Trattoria Roma on Wells Street
Had a bizarre dinner there last night.
Waiter and hostess were fighting about whether or not he called her Suzy and she told him that under no circumstances was he to use that appellation.
Guys next to us were talking really loudly about business and using graphic physical demonstration of what they hoped to do with young women if they found any after dinner.
Then for the food:
Had to demand wine cooler for bottle of chilled white wine.
Waiter abandoned usual style of introducing himself or anything on menu. Instead he said "what do you want?"
This carried through to after the entrees (which were ok but not great) when he came and said "what else ?" To which I said "how about dessert?"
The hostess was preoccupied with chatting with someone and maybe checking her lip gloss and nails. Would we ever return? No way. This place borders on rude if not unschooled in basic manners such as concepts like please thank you hello etc.
Sadly, it actually used to be a pretty good place. Am I misunderstanding you when you say you had to demand a wine-cooler instead of a bottle of wine? That might have set you up for a fall.
Personally, I find the "what do you want?" school of waitering far preferable to the "tonight we have a beautiful filet of (something) that was just pulled from the (somewhere you never heard of) and smuggled in by the chefs mistress - so be careful not to tell his wife - with a sauce of (unintelligible) that'll make your toes curl and your eyes roll up in the back of you head... and you better it order it now because it's going down faster than Paris Hilton in her lastest video" school of waitering. But that might just be me.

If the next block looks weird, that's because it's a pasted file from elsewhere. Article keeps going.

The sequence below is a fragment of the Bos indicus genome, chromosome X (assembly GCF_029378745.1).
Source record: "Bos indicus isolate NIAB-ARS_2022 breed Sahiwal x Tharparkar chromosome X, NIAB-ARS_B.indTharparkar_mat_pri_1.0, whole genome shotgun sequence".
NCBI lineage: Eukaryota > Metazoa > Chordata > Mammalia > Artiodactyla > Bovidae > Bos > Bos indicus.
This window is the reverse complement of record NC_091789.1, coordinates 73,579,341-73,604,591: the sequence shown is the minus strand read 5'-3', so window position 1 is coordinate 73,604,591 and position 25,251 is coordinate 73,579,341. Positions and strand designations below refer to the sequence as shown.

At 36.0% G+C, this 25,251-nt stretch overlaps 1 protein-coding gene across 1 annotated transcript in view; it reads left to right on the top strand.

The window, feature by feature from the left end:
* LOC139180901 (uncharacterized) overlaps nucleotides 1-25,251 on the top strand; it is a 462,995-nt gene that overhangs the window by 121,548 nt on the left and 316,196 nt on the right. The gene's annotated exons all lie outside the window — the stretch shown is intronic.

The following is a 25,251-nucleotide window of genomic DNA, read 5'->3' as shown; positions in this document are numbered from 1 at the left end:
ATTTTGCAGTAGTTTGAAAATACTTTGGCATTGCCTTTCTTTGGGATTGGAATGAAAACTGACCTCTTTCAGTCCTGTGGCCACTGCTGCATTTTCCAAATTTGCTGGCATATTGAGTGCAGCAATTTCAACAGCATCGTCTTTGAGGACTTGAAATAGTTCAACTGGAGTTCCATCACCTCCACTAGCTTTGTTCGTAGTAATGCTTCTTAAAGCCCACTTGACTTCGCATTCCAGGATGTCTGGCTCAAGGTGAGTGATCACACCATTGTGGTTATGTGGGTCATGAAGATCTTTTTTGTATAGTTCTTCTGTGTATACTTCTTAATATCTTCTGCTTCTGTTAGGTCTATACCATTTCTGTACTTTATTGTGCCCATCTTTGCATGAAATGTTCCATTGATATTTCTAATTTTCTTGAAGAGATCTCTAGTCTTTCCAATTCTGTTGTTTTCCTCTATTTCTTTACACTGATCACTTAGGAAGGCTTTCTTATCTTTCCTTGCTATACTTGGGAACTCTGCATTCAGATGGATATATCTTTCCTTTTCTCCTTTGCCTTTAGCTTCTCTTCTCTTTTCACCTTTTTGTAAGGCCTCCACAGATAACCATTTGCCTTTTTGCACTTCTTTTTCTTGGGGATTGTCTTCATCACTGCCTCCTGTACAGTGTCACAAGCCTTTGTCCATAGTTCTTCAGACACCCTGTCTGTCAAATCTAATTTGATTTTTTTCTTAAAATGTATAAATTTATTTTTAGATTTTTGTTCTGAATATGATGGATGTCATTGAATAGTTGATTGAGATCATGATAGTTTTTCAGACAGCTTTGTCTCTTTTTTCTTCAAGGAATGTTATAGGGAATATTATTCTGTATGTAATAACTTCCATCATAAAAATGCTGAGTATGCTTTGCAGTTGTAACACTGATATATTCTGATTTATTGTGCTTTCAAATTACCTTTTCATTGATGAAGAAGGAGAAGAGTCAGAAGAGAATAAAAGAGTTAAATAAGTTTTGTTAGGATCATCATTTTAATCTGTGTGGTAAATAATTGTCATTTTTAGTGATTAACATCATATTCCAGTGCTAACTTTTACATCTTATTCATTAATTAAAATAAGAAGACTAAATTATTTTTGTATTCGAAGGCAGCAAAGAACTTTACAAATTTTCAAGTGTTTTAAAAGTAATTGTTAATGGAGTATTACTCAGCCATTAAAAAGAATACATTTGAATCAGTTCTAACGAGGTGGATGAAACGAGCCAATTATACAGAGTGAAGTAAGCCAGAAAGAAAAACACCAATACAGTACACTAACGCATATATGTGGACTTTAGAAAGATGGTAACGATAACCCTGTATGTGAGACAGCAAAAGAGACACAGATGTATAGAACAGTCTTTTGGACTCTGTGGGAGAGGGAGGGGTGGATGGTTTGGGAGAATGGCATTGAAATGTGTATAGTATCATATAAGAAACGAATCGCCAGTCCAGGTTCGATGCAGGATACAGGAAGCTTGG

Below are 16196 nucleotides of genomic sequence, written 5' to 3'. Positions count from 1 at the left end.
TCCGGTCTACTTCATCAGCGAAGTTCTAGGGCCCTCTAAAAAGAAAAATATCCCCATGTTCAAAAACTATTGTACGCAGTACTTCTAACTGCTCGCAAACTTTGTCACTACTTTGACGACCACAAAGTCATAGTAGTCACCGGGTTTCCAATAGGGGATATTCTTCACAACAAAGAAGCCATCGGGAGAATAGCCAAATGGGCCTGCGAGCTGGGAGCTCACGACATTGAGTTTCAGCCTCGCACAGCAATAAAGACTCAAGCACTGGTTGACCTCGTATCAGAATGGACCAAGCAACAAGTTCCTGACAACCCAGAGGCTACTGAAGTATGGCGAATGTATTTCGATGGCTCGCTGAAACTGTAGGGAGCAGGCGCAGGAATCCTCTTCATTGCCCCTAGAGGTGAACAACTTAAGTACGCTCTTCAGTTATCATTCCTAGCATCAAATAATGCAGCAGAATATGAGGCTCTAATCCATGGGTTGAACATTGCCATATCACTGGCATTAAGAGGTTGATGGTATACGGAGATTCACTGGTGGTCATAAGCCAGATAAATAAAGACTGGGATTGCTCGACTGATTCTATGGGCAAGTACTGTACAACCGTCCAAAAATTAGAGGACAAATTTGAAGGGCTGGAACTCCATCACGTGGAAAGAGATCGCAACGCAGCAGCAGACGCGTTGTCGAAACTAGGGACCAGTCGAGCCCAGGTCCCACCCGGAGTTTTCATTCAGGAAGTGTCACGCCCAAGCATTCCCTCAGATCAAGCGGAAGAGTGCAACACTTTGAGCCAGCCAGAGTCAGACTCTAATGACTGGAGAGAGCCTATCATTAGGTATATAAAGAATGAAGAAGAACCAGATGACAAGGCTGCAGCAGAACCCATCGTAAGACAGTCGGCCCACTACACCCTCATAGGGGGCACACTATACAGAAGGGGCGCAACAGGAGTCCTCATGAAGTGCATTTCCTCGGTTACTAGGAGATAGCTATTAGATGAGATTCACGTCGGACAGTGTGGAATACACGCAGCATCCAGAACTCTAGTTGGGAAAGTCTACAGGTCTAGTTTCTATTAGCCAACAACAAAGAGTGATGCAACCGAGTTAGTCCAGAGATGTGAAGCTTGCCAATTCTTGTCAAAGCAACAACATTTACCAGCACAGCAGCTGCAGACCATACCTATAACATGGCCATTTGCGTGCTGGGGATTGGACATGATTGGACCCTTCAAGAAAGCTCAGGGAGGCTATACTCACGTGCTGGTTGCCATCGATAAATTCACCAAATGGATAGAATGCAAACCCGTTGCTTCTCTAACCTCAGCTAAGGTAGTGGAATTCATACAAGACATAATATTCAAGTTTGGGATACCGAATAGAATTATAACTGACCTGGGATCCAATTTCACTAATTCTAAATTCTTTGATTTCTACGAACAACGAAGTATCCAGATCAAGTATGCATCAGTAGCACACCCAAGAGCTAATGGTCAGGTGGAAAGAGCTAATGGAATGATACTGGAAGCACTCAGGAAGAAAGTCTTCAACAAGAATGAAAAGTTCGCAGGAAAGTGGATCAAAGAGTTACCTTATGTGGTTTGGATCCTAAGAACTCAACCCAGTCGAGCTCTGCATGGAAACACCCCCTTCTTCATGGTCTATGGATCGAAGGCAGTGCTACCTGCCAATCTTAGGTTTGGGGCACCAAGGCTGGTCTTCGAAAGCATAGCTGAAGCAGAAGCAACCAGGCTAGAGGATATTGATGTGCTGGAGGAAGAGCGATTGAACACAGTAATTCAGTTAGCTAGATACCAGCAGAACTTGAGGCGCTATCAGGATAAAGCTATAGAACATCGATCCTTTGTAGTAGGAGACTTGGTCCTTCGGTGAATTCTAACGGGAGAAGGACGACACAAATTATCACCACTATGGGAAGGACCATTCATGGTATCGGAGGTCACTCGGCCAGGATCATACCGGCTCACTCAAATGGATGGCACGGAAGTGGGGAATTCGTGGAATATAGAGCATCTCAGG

I think the OP meant that he demanded an ice-bucket (the elusive "wine-cooler") for his wine to keep it cold - not that he wanted some Bartles and Jaymes Melon Splash to go along with the linguini, or whatever was ordered.
As far as waiters go, I have been plagued recently with very polite, well meaning waiters who have memorized the menu backwards and forwards, but really have no additional insight aside from "everything is wonderful here" which is not at all helpful and rarely correct. In fact, not really any better, if a little more civil, than "what do you want."
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